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Iceland heading to court over European Economic Area aircraft rules

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The members of the European Free Trade Area (EFTA) get to be be part of the EU’s Single Market without having actually joined the European Union. But in return, Norway, Iceland and Liechtenstein have to follow EU rules without being part of its law-making process. Iceland now finds itself heading towards a hearing in the EFTA Court for not toeing the line on aircraft accident investigation.

Not only is there an EFTA Court in Luxembourg as well as the EU Court but in Brussels, there’s the EFTA Surveillance Authority. EU law doesn’t have direct effect in non-EU countries but the Surveillance Authority is there to make sure that EFTA members pass the necessary legislation.

Iceland is a small country with a population of just 400,000 people. It could probably manage just fine without the full panoply of European legislation but that’s not an option. The Authority has pounced because Iceland has failed ‘to establish written procedures between relevant authorities involved in [aircraft] safety investigations’.  
 
Infringement proceedings against Iceland for failing to fulfil its obligations under the EU regulation on investigations of accidents and incidents in civil aviation began in 2021. The aim of the regulation is to improve aviation safety by ensuring a high level of efficiency, expediency and quality of civil aviation safety investigations. 

During its investigation of the case, the EFTA Surveillance Authority identified two breaches of the regulation. First, Iceland had not put in place advance arrangements between investigation authorities and other authorities likely to be involved in a safety investigation, such as judicial authorities, civil aviation or rescue teams. Second, Iceland did not fulfil its obligation to lay down rules on penalties in case of infringement of the regulation. This second issue has since been rectified by Iceland.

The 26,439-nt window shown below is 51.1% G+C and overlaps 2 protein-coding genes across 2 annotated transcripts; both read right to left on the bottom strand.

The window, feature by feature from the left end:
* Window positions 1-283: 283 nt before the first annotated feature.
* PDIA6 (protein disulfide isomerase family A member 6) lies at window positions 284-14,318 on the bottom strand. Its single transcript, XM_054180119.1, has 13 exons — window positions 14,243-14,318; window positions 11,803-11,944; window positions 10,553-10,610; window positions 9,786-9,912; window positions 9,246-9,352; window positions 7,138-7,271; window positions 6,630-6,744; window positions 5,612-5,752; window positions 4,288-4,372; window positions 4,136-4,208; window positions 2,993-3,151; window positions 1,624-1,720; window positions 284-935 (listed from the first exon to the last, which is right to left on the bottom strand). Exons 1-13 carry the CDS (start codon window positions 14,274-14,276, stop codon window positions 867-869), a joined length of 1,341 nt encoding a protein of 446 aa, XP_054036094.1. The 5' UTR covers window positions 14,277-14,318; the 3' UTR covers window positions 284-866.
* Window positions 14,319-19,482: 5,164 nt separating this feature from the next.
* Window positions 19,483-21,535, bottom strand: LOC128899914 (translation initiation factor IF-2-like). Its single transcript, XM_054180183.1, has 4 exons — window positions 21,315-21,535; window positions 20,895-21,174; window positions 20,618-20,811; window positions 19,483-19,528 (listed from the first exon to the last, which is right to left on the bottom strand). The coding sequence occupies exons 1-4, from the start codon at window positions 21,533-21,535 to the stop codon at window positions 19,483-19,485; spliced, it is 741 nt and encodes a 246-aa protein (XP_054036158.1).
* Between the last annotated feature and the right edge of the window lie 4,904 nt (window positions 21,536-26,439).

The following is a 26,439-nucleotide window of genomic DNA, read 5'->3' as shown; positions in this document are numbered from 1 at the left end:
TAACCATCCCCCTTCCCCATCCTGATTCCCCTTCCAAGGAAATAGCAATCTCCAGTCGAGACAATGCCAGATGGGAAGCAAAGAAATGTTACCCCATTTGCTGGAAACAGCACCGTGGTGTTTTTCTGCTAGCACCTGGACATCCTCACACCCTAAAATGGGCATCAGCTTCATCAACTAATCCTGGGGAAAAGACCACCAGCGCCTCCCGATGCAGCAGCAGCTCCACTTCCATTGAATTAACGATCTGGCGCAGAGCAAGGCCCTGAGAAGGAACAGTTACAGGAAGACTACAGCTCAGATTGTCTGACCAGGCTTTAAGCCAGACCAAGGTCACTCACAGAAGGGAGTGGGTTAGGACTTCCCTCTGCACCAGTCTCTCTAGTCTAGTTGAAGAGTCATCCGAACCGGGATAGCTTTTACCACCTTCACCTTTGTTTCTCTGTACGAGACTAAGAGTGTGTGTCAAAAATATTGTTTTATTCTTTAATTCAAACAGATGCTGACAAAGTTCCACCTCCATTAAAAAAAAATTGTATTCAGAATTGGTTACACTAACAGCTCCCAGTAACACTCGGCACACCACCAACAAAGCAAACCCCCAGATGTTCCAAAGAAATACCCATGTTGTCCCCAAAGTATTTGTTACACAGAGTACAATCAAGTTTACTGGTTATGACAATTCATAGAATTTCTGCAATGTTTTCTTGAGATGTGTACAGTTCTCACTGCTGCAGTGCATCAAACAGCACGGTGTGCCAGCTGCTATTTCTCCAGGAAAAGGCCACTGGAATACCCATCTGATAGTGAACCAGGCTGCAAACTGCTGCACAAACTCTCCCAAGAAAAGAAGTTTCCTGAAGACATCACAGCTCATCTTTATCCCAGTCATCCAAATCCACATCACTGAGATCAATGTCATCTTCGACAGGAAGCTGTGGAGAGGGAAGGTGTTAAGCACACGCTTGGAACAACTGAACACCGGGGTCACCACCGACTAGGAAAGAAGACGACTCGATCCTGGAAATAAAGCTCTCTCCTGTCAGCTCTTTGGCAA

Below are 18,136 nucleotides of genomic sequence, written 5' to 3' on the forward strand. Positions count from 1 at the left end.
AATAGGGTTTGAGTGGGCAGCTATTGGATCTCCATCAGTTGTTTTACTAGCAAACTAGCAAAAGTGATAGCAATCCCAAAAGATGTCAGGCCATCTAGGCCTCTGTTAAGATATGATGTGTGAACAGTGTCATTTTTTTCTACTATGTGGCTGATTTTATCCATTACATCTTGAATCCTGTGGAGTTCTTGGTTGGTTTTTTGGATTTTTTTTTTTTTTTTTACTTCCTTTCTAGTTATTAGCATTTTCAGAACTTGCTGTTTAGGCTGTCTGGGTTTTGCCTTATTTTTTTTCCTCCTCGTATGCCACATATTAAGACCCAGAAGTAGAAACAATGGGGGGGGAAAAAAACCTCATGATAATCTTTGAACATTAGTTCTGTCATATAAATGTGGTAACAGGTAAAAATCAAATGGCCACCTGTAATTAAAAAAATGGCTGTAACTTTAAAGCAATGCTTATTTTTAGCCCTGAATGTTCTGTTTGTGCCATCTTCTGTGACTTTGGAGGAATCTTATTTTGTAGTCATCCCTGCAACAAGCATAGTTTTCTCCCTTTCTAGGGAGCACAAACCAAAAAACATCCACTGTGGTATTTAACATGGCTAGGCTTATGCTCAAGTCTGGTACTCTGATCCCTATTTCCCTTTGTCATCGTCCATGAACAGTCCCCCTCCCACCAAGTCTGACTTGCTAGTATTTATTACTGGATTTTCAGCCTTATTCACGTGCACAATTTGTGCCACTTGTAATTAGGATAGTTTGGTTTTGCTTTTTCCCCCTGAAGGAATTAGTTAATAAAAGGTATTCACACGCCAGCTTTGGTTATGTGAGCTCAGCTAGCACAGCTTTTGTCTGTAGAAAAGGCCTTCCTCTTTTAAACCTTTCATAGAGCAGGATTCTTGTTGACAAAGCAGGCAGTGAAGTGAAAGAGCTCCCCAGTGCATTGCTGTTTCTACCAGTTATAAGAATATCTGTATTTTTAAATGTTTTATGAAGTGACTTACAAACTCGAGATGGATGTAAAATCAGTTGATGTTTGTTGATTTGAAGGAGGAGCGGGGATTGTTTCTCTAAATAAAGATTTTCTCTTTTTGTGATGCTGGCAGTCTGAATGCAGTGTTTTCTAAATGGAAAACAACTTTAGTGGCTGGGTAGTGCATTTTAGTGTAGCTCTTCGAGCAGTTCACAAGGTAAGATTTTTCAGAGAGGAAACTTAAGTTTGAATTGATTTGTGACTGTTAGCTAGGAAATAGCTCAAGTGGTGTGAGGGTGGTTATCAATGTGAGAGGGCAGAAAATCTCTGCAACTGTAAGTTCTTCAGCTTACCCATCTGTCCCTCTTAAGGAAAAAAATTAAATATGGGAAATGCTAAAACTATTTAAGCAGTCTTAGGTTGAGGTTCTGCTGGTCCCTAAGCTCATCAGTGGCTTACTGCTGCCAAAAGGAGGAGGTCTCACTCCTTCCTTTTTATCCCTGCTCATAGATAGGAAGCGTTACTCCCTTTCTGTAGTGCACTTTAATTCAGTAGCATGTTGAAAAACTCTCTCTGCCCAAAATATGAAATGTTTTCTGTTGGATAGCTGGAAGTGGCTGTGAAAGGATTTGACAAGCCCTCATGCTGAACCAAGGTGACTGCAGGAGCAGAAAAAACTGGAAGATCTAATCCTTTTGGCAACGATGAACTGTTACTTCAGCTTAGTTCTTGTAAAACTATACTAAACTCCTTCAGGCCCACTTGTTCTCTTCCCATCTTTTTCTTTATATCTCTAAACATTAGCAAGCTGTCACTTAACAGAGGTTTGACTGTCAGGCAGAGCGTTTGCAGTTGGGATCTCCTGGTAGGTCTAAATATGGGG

‘Despite dialogue with Icelandic authorities, the issue of advance arrangements between relevant authorities remains unaddressed’ according to the Authority. It will now be up to the EFTA Court to rule on the matter.

There’s another case in the pipeline as well. The Surveillance Authority has sent a formal notice to Iceland for failing to fulfil its obligations under the European Economic Area Agreement to establish an effective and appropriate system of official controls for food, feed and veterinary matters. 

This is based on repeated findings from the Surveillance Authority’s food and veterinary audits in Iceland since 2010. ‘A particular shortcoming concerns the lack of coordination when more than one competent authority is involved and insufficient consistency in the official controls carried out. This has resulted in gaps and duplications in official controls, and a serious risk to human and animal health’ the Authority has warned.

Iceland seems to have got the message after 14 years, as the Authority states that it has been informed plans to address the issue, which will include a substantial reorganisation of the system of official controls in Iceland. ‘How the system will be reorganised or when this process will be completed has yet to be clarified’ the Authority complains. Iceland now has two months to respond before facing another trip to court.

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